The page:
When most of us think of pharmacies, we think of the smiling faces and helpful staff who fill our prescriptions, help us choose which vitamins to purchase or guide us to the right aisle to make a last-minute purchase during cold and flu season. We don’t typically think of the heavy-duty products that are required when disaster strikes, or we are left in need crutches, braces, mobility assistance and other devices. However, these things are available through many of today’s pharmacies, as they have begun doubling as durable medical equipment providers. Take a look at what qualifies as durable medical equipment, and how much easier it is to get nowadays when the need arises!
According to the Centers for Disease Control and Prevention (CDC), it’s estimated that nearly 30 million Americans live with diabetes, while an additional 86 million people have prediabetes, a condition that often leads to diabetes without significant lifestyle changes. Furthermore, it’s estimated that about a quarter of the total citizens 65 years and older in the U.S. have diabetes, which makes managing the condition in long-term care settings like skilled nursing homes and assisted living centers all the more important. Diabetes in older adults is directly linked to higher mortality rates and reduced function – both cognitively and physically.
Bad decisions can cost you a lot. Considering how much medical machines and equipment go for, it’s smart and practical to make sure you end up with the best options possible. Here are a few considerations you’ll want to keep in mind.
Because of general “aging” of America’s population, the proportion of individuals who need long-term care is expected to increase, meaning that more and more people will be seeking care in senior living settings such as skilled nursing homes or assisted living facilities. In order to provide a specific standard of care for each person’s unique requirements, facilities have requirements for how to fulfill that care, especially as it relates to dispensing medications. Long-term care pharmacies also have regulations they must follow, but there are some new regulations in the pharmacy services section pertaining to the oversight of psychoactive drugs.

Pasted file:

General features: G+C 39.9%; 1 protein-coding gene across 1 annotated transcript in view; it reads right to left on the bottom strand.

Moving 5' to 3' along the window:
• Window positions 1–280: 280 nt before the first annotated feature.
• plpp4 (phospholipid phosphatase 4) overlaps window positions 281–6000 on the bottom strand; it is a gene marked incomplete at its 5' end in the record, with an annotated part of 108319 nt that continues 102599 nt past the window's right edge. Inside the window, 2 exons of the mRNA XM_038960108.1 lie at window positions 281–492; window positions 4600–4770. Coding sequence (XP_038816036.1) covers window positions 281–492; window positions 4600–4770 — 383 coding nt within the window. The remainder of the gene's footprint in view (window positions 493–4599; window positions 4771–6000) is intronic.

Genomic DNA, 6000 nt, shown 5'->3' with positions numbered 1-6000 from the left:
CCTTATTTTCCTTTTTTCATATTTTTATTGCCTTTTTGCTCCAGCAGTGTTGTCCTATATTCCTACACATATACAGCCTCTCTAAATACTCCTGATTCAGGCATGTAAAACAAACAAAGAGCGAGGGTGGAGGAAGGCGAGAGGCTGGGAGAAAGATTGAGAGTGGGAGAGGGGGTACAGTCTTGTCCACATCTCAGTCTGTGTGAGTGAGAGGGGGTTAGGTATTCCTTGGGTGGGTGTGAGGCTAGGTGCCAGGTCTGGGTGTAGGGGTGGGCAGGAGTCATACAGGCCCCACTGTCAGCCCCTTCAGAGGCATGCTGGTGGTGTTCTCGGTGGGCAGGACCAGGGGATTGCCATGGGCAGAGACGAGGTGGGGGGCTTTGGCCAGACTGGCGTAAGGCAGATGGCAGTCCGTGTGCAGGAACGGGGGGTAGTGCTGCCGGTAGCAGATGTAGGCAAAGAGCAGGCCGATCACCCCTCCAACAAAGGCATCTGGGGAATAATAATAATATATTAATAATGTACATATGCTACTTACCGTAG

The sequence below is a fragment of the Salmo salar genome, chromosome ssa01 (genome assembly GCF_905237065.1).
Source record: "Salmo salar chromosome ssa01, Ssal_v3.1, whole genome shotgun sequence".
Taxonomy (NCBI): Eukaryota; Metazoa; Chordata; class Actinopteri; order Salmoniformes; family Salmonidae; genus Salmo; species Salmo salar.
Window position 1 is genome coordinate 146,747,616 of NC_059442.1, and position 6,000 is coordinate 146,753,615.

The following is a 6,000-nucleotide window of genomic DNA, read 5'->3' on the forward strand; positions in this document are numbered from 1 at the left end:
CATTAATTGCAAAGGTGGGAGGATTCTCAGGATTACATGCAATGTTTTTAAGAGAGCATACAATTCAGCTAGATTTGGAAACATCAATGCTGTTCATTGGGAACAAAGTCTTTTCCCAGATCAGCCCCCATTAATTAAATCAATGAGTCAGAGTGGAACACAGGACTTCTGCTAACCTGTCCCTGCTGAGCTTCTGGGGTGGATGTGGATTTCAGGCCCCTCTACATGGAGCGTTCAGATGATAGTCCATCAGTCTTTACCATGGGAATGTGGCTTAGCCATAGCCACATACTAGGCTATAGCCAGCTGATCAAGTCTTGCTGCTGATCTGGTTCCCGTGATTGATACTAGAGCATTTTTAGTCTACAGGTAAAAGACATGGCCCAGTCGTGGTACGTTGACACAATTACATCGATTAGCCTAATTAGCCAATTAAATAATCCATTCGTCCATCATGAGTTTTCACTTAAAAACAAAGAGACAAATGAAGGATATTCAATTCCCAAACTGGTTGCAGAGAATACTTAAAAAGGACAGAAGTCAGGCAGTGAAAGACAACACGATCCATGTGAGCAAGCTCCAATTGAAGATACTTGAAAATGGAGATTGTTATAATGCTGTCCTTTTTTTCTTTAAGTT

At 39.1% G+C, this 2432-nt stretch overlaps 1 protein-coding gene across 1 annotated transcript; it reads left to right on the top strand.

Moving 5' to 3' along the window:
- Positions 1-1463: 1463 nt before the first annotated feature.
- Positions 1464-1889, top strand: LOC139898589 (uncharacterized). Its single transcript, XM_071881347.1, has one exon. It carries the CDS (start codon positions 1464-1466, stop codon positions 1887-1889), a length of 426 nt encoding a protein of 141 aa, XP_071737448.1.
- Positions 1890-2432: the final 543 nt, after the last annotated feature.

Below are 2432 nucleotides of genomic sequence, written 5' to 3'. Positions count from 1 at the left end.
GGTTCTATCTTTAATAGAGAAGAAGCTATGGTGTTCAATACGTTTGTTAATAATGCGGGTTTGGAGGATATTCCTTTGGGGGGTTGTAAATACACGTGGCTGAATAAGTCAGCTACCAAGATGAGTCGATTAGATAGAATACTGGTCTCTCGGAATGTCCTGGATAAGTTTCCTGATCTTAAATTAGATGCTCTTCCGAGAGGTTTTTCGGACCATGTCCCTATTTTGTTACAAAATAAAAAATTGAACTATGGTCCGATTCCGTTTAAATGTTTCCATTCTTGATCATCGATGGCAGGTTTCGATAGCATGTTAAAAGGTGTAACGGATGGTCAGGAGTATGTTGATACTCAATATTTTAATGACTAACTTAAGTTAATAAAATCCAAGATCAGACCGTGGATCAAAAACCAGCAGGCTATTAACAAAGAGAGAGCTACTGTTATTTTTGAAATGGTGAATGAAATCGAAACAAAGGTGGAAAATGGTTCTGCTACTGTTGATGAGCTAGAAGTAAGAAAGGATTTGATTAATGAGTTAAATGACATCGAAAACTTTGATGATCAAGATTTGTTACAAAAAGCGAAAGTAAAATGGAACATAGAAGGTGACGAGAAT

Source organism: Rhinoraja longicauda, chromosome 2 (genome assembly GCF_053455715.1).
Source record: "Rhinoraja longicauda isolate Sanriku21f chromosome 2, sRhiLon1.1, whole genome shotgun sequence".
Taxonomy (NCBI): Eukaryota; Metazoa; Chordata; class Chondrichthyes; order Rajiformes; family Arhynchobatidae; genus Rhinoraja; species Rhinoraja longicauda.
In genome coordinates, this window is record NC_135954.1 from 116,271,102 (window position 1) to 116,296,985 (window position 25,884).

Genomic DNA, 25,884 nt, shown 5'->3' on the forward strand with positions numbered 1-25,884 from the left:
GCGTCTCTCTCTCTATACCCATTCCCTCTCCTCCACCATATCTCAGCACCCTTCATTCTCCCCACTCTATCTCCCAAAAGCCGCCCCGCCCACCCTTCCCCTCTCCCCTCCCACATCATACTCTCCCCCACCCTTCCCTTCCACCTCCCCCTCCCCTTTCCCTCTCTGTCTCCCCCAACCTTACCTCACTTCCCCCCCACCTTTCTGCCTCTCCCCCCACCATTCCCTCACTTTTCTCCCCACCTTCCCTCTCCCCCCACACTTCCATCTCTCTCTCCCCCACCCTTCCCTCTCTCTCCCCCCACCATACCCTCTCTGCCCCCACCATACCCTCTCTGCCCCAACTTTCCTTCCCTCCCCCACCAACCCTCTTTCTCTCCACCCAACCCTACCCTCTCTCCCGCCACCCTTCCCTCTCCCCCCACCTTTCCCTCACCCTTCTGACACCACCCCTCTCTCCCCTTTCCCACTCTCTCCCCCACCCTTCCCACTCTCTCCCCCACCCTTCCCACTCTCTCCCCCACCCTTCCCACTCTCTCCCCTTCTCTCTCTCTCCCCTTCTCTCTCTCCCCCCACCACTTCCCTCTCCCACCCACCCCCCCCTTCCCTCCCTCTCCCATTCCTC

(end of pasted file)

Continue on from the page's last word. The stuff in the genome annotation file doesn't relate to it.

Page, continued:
Nobody likes to think that the medication they rely on to manage a condition – or even survive – may not be available one day. However, in the event of a shortage, this could happen temporarily, and if discontinued permanently. There are other times in which it may take months of medication trial and error in order to find the right drug and dosage for your unique needs. This means that it is possible that at some time a medication you depend on may be unavailable.
If you’re a healthcare provider, you may have experience dealing with a local compounding pharmacy. While these facilities are usually consulted only for making very specific preparations, there are actually many reasons to contact your nearest compounder. Here are just a few reasons why compounding pharmacies are a doctor’s best friend:
Modern medicine has come a very long way in the last few decades. It seems that there is now a drug or pharmaceutical preparation to meet nearly every need, yet the needs of some patients still fall outside of these extensive lists of available prescriptions. When this happens, it is up to a compounding pharmacy to create the medication that the patient can use.
Flu season is once again in full swing in the United States, which means you need to be as prepared as possible. Influenza is a dangerous virus that affects tens of millions of Americans each year, so don’t overlook the dangers.
A new shingles vaccine will dramatically reduce your chances of developing the painful condition.
On Oct. 20, 2017, the U.S. Food and Drug Administration (FDA) approved Shingrix for adults 50 and older to prevent shingles, also known as zoster or herpes zoster. The research shows that it is more than 97 percent effective compared to a placebo.
Over the past several decades, information technology (IT) has had a huge impact on the lives of millions of people. Many industries, including the pharmaceutical industry, have embraced new technologies; forward-thinking pharmacies now rely on automated information processing, automated prescription refills, and apps that provide drug information. While some people may fear that technology may replace pharmacist functions and be impersonal, they actually are helping to bolster efficiency and raise the standard for pharmaceutical care. These technologies enable routine and repetitive tasks to be performed with consistent accuracy that can still be tailored to individual needs.